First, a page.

The junior Sanger continues in his family tradition. As the International Planned Parenthood Council's chair, he travels the world -- parts of it tourists hardly ever visit -- to promote family planning. While his job is far from easy, he and his coworkers see the results of their efforts in real time; smaller, stabler, more educated family units. 
Sanger recently spoke with me about many issues relative to population stability and his grandmother's legacy. Some of our conversation is included below.

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Joseph Ford Cotto: Few people have attracted so many admirers and detractors as your grandmother, Margaret. Why do you suppose that her legacy has been so divisive?

Alexander Sanger: In 1914, my grandmother said a woman’s duty was “to look the whole world in the face with a go-to-hell look in the eyes; to have an ideal; to speak and act in defiance of convention.”  This was during a time when women couldn’t vote and married couples could be arrested for using birth control in the privacy of their bedrooms.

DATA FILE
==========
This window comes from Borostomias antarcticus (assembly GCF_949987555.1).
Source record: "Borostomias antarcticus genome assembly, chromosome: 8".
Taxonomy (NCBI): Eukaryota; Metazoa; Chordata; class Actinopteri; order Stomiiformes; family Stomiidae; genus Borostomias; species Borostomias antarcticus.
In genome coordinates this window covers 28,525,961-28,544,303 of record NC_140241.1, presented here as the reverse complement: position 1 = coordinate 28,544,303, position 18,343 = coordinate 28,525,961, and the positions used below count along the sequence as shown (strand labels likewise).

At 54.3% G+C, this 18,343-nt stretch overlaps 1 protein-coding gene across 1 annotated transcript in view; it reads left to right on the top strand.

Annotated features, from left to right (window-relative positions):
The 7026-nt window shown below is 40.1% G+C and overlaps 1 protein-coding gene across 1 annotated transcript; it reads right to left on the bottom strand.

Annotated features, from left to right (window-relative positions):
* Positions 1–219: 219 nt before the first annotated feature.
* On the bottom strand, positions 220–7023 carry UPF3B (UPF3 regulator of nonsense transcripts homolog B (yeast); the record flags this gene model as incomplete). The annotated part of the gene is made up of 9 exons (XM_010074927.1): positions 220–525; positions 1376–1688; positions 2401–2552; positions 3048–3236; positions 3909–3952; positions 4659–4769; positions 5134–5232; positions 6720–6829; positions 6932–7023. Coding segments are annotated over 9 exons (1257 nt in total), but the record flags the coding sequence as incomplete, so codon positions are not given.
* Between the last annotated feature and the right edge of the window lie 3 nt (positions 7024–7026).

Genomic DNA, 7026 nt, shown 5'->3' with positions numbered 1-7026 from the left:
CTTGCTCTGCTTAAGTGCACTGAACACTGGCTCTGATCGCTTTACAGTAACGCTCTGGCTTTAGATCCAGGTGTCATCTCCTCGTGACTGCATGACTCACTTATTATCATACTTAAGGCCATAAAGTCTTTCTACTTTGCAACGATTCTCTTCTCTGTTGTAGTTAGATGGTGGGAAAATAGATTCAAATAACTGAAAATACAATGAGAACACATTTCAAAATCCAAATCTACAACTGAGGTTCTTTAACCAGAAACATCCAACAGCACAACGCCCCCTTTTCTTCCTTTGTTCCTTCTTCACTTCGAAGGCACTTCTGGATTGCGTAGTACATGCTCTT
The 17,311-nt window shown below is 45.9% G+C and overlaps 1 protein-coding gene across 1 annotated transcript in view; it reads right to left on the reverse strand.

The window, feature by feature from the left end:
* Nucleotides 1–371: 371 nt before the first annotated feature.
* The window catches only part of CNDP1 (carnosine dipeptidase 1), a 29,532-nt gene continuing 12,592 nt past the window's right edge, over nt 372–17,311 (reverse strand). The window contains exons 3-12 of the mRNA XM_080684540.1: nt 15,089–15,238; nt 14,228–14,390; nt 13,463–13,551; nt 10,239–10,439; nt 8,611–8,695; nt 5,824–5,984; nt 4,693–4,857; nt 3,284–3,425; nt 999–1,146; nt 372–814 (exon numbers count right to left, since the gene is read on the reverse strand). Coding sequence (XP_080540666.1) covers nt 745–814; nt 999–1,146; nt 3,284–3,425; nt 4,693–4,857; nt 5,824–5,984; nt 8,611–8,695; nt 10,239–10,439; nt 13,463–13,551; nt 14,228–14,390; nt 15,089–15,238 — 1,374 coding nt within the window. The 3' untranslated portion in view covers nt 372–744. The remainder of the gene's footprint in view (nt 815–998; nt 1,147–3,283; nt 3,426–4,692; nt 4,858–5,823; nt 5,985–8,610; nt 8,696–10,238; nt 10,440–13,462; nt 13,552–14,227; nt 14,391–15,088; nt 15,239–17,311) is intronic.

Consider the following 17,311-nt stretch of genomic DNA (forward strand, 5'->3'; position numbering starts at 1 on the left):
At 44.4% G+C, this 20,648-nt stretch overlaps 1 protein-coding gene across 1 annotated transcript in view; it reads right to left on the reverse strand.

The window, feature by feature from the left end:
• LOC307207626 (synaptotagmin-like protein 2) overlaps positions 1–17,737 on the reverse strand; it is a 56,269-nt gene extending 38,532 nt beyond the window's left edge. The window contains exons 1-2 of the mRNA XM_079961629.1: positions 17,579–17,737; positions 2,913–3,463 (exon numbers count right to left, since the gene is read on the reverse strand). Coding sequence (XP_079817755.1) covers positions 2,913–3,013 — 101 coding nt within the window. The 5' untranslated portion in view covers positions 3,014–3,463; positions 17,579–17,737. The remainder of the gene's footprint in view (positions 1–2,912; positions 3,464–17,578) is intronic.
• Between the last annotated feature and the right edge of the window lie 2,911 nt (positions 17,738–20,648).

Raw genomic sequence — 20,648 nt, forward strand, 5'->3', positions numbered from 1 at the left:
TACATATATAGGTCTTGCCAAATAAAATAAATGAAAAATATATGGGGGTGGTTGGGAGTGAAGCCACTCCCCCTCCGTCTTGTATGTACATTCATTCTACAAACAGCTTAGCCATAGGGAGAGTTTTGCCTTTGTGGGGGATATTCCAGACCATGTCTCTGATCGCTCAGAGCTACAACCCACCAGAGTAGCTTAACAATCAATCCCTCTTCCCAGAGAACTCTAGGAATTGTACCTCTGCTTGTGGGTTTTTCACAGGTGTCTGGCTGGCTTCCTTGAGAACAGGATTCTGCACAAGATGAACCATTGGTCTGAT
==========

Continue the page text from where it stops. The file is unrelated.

Margaret Sanger challenged existing male power structures and institutions, and the societal norms around gender and sex.  She was jailed repeatedly for supporting a woman’s right to make her own decisions. Many men resisted. She challenged the church, Anthony Comstock’s “chastity” laws, and the social norms that governed women’s sex lives.  She had no fear of speaking out and no patience for those who stood in her way.